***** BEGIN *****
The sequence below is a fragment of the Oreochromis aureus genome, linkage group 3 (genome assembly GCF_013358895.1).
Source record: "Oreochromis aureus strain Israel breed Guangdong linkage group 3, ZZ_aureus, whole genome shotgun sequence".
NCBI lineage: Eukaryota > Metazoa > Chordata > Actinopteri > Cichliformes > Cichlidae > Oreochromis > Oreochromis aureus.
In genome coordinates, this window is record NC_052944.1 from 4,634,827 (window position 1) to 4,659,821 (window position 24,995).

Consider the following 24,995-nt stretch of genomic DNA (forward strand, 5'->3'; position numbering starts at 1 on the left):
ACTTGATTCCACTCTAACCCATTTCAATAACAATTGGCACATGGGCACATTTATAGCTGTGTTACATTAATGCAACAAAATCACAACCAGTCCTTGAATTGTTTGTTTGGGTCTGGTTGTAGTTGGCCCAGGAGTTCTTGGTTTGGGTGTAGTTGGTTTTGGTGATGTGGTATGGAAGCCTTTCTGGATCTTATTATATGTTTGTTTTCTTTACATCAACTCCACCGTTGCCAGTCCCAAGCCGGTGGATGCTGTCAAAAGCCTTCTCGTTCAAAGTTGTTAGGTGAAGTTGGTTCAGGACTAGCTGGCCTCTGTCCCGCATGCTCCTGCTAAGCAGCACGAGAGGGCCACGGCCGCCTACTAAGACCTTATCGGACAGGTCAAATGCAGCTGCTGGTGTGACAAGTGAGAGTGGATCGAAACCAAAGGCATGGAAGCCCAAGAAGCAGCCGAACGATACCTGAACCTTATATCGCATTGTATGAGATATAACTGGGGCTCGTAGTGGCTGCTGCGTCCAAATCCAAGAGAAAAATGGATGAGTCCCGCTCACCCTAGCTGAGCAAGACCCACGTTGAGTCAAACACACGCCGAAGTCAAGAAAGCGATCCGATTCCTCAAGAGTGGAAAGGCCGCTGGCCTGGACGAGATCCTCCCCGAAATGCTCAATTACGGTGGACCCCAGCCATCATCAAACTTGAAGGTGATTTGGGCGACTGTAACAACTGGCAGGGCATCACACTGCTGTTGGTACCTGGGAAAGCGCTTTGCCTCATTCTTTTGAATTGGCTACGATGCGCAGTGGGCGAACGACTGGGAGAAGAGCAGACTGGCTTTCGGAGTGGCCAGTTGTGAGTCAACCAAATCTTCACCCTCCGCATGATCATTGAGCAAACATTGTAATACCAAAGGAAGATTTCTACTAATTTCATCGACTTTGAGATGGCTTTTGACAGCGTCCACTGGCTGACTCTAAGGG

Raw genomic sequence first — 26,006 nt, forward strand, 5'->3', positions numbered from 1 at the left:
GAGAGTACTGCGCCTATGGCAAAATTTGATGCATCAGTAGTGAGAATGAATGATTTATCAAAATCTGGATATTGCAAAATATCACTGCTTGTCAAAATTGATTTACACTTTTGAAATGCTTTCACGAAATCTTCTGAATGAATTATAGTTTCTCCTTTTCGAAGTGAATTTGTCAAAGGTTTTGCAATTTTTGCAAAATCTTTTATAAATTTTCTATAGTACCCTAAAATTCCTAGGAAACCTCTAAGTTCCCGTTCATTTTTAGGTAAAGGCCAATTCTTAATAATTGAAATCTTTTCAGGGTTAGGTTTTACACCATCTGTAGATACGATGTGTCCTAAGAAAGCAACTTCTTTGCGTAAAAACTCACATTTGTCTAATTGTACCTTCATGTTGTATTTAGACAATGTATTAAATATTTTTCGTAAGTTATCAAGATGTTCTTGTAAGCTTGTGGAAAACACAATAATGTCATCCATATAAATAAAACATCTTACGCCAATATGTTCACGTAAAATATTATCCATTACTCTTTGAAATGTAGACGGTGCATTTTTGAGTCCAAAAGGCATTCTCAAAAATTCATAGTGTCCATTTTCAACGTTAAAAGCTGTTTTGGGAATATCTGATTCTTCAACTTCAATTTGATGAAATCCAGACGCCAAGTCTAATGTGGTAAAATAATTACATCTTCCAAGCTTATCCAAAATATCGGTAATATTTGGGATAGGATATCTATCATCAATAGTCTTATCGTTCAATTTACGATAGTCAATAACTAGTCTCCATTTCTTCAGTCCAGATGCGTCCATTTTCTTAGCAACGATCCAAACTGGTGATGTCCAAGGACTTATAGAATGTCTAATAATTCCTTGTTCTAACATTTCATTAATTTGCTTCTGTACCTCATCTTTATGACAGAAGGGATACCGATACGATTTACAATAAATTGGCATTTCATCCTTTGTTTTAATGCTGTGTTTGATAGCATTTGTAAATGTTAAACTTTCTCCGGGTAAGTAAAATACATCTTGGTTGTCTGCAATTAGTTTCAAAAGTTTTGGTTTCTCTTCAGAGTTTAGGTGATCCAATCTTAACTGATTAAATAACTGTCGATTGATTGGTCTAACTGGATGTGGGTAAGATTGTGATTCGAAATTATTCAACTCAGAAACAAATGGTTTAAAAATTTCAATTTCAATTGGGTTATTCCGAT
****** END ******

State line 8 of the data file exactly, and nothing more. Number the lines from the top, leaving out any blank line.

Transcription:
GAGAGTACTGCGCCTATGGCAAAATTTGATGCATCAGTAGTGAGAATGAATGATTTATCAAAATCTGGATATTGCAAAATATCACTGCTTGTCAAAATTGATTTACACTTTTGAAATGCTTTCACGAAATCTTCTGAATGAATTATAGTTTCTCCTTTTCGAAGTGAATTTGTCAAAGGTTTTGCAATTTTTGCAAAATCTTTTATAAATTTTCTATAGTACCCTAAAATTCCTAGGAAACCTCTAAGTTCCCGTTCATTTTTAGGTAAAGGCCAATTCTTAATAATTGAAATCTTTTCAGGGTTAGGTTTTACACCATCTGTAGATACGATGTGTCCTAAGAAAGCAACTTCTTTGCGTAAAAACTCACATTTGTCTAATTGTACCTTCATGTTGTATTTAGACAATGTATTAAATATTTTTCGTAAGTTATCAAGATGTTCTTGTAAGCTTGTGGAAAACACAATAATGTCATCCATATAAATAAAACATCTTACGCCAATATGTTCACGTAAAATATTATCCATTACTCTTTGAAATGTAGACGGTGCATTTTTGAGTCCAAAAGGCATTCTCAAAAATTCATAGTGTCCATTTTCAACGTTAAAAGCTGTTTTGGGAATATCTGATTCTTCAACTTCAATTTGATGAAATCCAGACGCCAAGTCTAATGTGGTAAAATAATTACATCTTCCAAGCTTATCCAAAATATCGGTAATATTTGGGATAGGATATCTATCATCAATAGTCTTATCGTTCAATTTACGATAGTCAATAACTAGTCTCCATTTCTTCAGTCCAGATGCGTCCATTTTCTTAGCAACGATCCAAACTGGTGATGTCCAAGGACTTATAGAATGTCTAATAATTCCTTGTTCTAACATTTCATTAATTTGCTTCTGTACCTCATCTTTATGACAGAAGGGATACCGATACGATTTACAATAAATTGGCATTTCATCCTTTGTTTTAATGCTGTGTTTGATAGCATTTGTAAATGTTAAACTTTCTCCGGGTAAGTAAAATACATCTTGGTTGTCTGCAATTAGTTTCAAAAGTTTTGGTTTCTCTTCAGAGTTTAGGTGATCCAATCTTAACTGATTAAATAACTGTCGATTGATTGGTCTAACTGGATGTGGGTAAGATTGTGATTCGAAATTATTCAACTCAGAAACAAATGGTTTAAAAATTTCAATTTCAATTGGGTTATTCCGAT